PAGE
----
enter image description here

Some helicopters have a bearingless rotor head, dimensioned for making the fuselage follow the rotor disk while suspended in the air. Not for suspending the imbalance of a spinning fuselage when upside down: the CoG must be exactly in line with the rotor mast for this to occur, and real helicopters are designed with a useful CoG range.

When everything is up in the air, it might be conceivible for the helicopter to fly upside down if the collective could travel down as much as it can travel up, and if the fuselage could be supported like a broom on top of a hand, and would not spin. But not on the ground like in the video, no.


Bearingless rotor heads have flexing beams instead of pure hinges, so the rotor head has some inherent stiffness to keep a fuselage upright when the helicopter is upside down. Some stiffness: when the rotor is spinning the centrifugal forces on the blades help in keeping them extended.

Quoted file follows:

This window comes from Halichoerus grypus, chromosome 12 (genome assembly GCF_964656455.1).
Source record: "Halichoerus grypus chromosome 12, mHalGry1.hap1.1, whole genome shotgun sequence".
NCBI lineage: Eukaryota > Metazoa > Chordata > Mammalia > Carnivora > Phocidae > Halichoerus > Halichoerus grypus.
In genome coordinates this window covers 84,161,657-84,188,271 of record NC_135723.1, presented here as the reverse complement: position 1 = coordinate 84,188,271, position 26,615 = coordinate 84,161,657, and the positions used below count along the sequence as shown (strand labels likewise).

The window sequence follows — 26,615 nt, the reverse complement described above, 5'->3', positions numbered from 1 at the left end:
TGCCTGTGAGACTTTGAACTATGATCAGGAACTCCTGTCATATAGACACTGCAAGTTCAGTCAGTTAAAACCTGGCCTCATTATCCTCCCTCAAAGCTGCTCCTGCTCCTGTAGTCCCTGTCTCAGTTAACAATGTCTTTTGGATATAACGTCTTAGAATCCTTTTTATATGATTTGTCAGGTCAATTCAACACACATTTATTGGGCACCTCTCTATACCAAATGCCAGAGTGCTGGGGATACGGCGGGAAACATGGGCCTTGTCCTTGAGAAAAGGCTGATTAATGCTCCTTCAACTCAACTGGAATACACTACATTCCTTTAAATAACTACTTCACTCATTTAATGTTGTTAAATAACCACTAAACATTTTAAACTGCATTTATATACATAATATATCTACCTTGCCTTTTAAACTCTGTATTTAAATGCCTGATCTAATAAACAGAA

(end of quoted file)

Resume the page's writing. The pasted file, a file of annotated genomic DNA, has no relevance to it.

The vast majority of helicopters have flapping hinges or teetering hinges, both will make the helicopter flop over when in a situation like in the video. Yes the fuselage can stand on top of the rotor mast but the rotor mast won't stay upright, it'll hinge.

enter image description here

Actual rotor head of the Hughes 500. Check where the flapping hinge is.

  • $\begingroup$ I am pretty sure I've read helicopter capable of negative Gs is not possible and thinking about it I believe the flapping hinge will cause exactly the same problem as on the ground—the rotor is tilted by shifting lift with cyclic and the body hangs underneath it, so at negative Gs, the body would topple. $\endgroup$
    – Jan Hudec
    Commented Jul 4, 2017 at 19:39
  • $\begingroup$ Yes indeed. They can withstand -1 g but in a normal position only, with the rotor on top :) Possible exception may be a hingeless rotor head, with a body balanced on top where nobody makes any wild movements. $\endgroup$
    – Koyovis
    Commented Jul 5, 2017 at 3:04
  • $\begingroup$ Is this rotor head/hinge type from Hughes 500 this movie used (as model)? $\endgroup$
    – PTwr
    Commented Jul 5, 2017 at 9:18
  • $\begingroup$ @PTwr No this is from an EC 145 demonstrator. The reference book I have lists the Hughes 500 as having a hinge offset ratio of 12 cm: a classical hinged rotor that would topple over. $\endgroup$
    – Koyovis
    Commented Jul 5, 2017 at 9:34